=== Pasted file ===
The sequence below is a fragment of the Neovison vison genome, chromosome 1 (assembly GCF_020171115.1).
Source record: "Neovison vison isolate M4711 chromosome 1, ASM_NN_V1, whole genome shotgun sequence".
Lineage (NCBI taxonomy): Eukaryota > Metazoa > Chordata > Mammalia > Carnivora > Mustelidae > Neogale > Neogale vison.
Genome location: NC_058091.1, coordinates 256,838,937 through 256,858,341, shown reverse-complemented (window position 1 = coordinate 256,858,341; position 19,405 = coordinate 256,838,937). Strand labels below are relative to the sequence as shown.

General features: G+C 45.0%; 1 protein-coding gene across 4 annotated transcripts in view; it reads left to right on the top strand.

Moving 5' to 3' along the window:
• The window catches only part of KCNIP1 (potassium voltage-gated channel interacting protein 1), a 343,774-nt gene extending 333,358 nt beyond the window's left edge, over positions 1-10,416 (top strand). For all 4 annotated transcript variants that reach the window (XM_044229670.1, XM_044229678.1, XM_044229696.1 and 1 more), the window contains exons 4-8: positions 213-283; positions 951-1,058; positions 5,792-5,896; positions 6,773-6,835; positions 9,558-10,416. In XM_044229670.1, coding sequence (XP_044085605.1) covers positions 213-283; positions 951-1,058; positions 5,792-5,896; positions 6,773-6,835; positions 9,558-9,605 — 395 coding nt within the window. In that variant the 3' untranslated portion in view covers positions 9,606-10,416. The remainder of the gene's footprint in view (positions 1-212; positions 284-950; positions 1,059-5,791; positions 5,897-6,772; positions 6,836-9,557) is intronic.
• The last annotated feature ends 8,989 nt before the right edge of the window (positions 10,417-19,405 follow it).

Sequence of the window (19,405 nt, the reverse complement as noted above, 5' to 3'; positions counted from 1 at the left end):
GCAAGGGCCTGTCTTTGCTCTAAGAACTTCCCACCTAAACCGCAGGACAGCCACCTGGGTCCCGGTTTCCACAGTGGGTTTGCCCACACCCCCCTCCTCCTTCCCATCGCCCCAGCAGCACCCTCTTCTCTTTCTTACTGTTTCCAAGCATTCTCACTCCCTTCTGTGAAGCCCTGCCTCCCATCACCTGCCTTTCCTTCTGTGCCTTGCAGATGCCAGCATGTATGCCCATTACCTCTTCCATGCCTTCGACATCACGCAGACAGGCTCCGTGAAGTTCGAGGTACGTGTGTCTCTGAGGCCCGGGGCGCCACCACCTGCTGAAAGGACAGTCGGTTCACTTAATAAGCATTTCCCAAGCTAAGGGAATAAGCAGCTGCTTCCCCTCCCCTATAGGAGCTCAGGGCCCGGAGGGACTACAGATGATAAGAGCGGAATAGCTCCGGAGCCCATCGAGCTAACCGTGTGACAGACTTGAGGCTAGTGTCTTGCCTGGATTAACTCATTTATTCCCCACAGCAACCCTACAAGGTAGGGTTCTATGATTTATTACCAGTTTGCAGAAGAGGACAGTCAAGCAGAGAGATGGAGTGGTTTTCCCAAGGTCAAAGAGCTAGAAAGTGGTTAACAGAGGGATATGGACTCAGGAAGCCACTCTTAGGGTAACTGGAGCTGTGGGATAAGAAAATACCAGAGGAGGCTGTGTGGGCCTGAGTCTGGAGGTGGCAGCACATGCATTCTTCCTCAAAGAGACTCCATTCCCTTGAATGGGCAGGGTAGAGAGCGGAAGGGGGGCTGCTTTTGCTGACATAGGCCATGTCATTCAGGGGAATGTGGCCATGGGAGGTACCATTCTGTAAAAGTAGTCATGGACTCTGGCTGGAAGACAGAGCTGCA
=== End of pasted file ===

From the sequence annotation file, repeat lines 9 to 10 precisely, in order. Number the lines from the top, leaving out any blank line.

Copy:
Sequence of the window (19,405 nt, the reverse complement as noted above, 5' to 3'; positions counted from 1 at the left end):
GCAAGGGCCTGTCTTTGCTCTAAGAACTTCCCACCTAAACCGCAGGACAGCCACCTGGGTCCCGGTTTCCACAGTGGGTTTGCCCACACCCCCCTCCTCCTTCCCATCGCCCCAGCAGCACCCTCTTCTCTTTCTTACTGTTTCCAAGCATTCTCACTCCCTTCTGTGAAGCCCTGCCTCCCATCACCTGCCTTTCCTTCTGTGCCTTGCAGATGCCAGCATGTATGCCCATTACCTCTTCCATGCCTTCGACATCACGCAGACAGGCTCCGTGAAGTTCGAGGTACGTGTGTCTCTGAGGCCCGGGGCGCCACCACCTGCTGAAAGGACAGTCGGTTCACTTAATAAGCATTTCCCAAGCTAAGGGAATAAGCAGCTGCTTCCCCTCCCCTATAGGAGCTCAGGGCCCGGAGGGACTACAGATGATAAGAGCGGAATAGCTCCGGAGCCCATCGAGCTAACCGTGTGACAGACTTGAGGCTAGTGTCTTGCCTGGATTAACTCATTTATTCCCCACAGCAACCCTACAAGGTAGGGTTCTATGATTTATTACCAGTTTGCAGAAGAGGACAGTCAAGCAGAGAGATGGAGTGGTTTTCCCAAGGTCAAAGAGCTAGAAAGTGGTTAACAGAGGGATATGGACTCAGGAAGCCACTCTTAGGGTAACTGGAGCTGTGGGATAAGAAAATACCAGAGGAGGCTGTGTGGGCCTGAGTCTGGAGGTGGCAGCACATGCATTCTTCCTCAAAGAGACTCCATTCCCTTGAATGGGCAGGGTAGAGAGCGGAAGGGGGGCTGCTTTTGCTGACATAGGCCATGTCATTCAGGGGAATGTGGCCATGGGAGGTACCATTCTGTAAAAGTAGTCATGGACTCTGGCTGGAAGACAGAGCTGCA